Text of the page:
The assassination attempt on Salman Rushdie shows the cruelty of reality

WHow do you feel when you know that Ayatollah Khomeini has sentenced you to death? Salman Rushdie answers the question on the first page of his autobiography: “I am a dead man,” immediately think of February 14, 1989. The next seven hundred pages describe how he painstakingly freed himself from this fatalism—a path paved with depression and perversion, like police advice to wear a wig Wig.

An almost unimaginable way, one remembers, is all that has happened since that day in 1989, Iranian religious leader Khomeini called on all Muslims of the world to kill the author of The Satanic Verses and everyone involved in its publication because the book mocked Islam. It wasn’t just about burning Rushdie’s brides, there were actually deaths and serious injuries. Rushdie’s Japanese translator was stabbed, his Norwegian publisher was shot, and other translators were assassinated, with more deaths. Rushdie’s $1 million bounty continued to rise.

Evil in the guise of virtue

However, after years of covert action, Rushdie decided not to let his pursuers win. The fatwa was not a court ruling, but rather a “cruel, dying fatwa.” In a church pulpit in England, the country where fanatics burned his books in the open street, the Bombay native, born in 1947, summoned all the courage to give a counter-sermon: “One can see Khomeini’s fatwa itself as a group and in the fatwa “Evil appears in the dress of virtue and deceives believers.” .

But even with this justification, Rushdie did not stop. He took another incomprehensible step: he finally began to look at his situation with irony and treat the incitement to murder against him as a matter of sarcasm. The daring series of American comedian Larry David, to cynically distort Rushdie’s outrageous stance to make him known (“The Fatwa – Musical!”), was taken to the extreme with a guest appearance. When the death fatwa is also issued against David in the series, Rushdie comes on the show and tells the sitcom comedian that he should stop hiding – after all, the fatwa makes him sexy and desirable. Not only in preparing to ridicule himself in this situation, but also in imagining it, is an act of self-empowerment by Rushdie and an attempt to liberate himself: he wanted to determine for himself how people talk about him, also in the kind that Islamists despise.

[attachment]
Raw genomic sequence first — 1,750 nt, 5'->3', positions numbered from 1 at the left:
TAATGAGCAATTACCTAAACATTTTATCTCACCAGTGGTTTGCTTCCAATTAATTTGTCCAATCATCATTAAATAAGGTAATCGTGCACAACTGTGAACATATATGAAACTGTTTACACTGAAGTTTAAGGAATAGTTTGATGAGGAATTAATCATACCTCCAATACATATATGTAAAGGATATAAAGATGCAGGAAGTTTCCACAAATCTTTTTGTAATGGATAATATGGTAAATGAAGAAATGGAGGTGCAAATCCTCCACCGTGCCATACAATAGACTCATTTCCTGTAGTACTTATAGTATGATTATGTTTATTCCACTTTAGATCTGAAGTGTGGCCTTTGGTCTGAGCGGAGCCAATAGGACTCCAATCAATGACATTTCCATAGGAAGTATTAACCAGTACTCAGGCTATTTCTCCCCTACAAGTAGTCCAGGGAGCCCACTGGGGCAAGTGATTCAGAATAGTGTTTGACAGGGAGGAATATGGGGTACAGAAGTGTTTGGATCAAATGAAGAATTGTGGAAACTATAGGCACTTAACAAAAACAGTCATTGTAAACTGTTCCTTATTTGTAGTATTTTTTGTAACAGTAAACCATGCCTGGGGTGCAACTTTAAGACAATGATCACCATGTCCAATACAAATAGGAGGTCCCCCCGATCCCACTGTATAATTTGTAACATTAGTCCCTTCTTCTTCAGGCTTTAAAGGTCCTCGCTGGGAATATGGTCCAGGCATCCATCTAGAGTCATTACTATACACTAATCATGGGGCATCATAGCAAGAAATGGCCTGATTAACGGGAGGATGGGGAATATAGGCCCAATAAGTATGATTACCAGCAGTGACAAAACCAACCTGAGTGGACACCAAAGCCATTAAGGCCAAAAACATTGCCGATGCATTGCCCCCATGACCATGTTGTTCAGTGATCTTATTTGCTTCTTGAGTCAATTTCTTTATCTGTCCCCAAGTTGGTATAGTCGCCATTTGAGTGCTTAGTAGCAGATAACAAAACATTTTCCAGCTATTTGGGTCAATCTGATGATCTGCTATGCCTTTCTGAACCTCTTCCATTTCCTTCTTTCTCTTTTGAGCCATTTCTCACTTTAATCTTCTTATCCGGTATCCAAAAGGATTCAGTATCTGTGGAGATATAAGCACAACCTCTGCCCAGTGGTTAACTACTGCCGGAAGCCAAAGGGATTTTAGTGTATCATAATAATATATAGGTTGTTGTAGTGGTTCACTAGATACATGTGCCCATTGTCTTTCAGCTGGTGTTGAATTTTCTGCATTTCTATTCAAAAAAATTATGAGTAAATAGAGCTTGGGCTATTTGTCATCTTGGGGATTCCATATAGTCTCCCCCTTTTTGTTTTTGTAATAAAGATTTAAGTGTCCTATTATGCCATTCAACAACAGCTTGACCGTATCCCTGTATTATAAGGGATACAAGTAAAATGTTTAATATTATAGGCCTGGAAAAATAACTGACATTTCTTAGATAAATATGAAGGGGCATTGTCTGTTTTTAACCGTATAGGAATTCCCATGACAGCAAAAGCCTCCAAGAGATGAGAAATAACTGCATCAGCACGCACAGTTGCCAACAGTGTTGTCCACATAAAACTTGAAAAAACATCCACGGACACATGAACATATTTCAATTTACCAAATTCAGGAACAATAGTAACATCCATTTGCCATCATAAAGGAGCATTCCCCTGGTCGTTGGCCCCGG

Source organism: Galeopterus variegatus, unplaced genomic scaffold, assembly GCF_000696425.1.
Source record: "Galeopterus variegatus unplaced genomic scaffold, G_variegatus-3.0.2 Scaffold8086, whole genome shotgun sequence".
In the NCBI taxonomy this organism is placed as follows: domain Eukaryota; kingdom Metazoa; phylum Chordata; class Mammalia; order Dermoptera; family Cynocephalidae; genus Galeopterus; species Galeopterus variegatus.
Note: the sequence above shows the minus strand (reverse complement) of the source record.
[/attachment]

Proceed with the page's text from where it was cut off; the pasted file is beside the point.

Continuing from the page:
Waiver of Personal Protection

Rushdie maintained artistic freedom in his persistently provocative postmodern novels. And even in his lifestyle, he liberated himself again years later and resolutely refrained from personal security. In interviews, he described himself as an optimist, as stupid as he might sound. Eat out again. Take part in the literary life.

That was the case last Friday when he sat on the podium at the Chautauqua Humanitarian Education Facility in western New York to discuss the topic “America as a Sanctuary for Persecuted Writers.”

A 24-year-old New Jersey man jumped on stage and started stabbing Rushdie with a knife. He was hit in the face, neck, arm and stomach. According to eyewitnesses, several people barely managed to prevent the perpetrator from continuing to stab him before his arrest. Rushdie was taken to the hospital and underwent a lengthy emergency operation.

Since Friday, the world has been following his condition reports with goosebumps. He was said to be on a ventilator, and his literary agent Andrew Wiley said Rushdie had sustained a liver injury and would likely lose one of his eyes. After a long period of uncertainty about whether Rushdie would survive, I heard cautious news about his stabilization on Sunday.

What has since been reported is hard to believe again. Hundreds took to Twitter to share their joy at the assassination attempt, and an Iranian newspaper sponsored by religious leader Ali Khamenei wrote that one should “kiss the hand of someone who stabbed the enemy of God in the throat.” Unfortunately, this reality goes beyond even the most gruesome satire.

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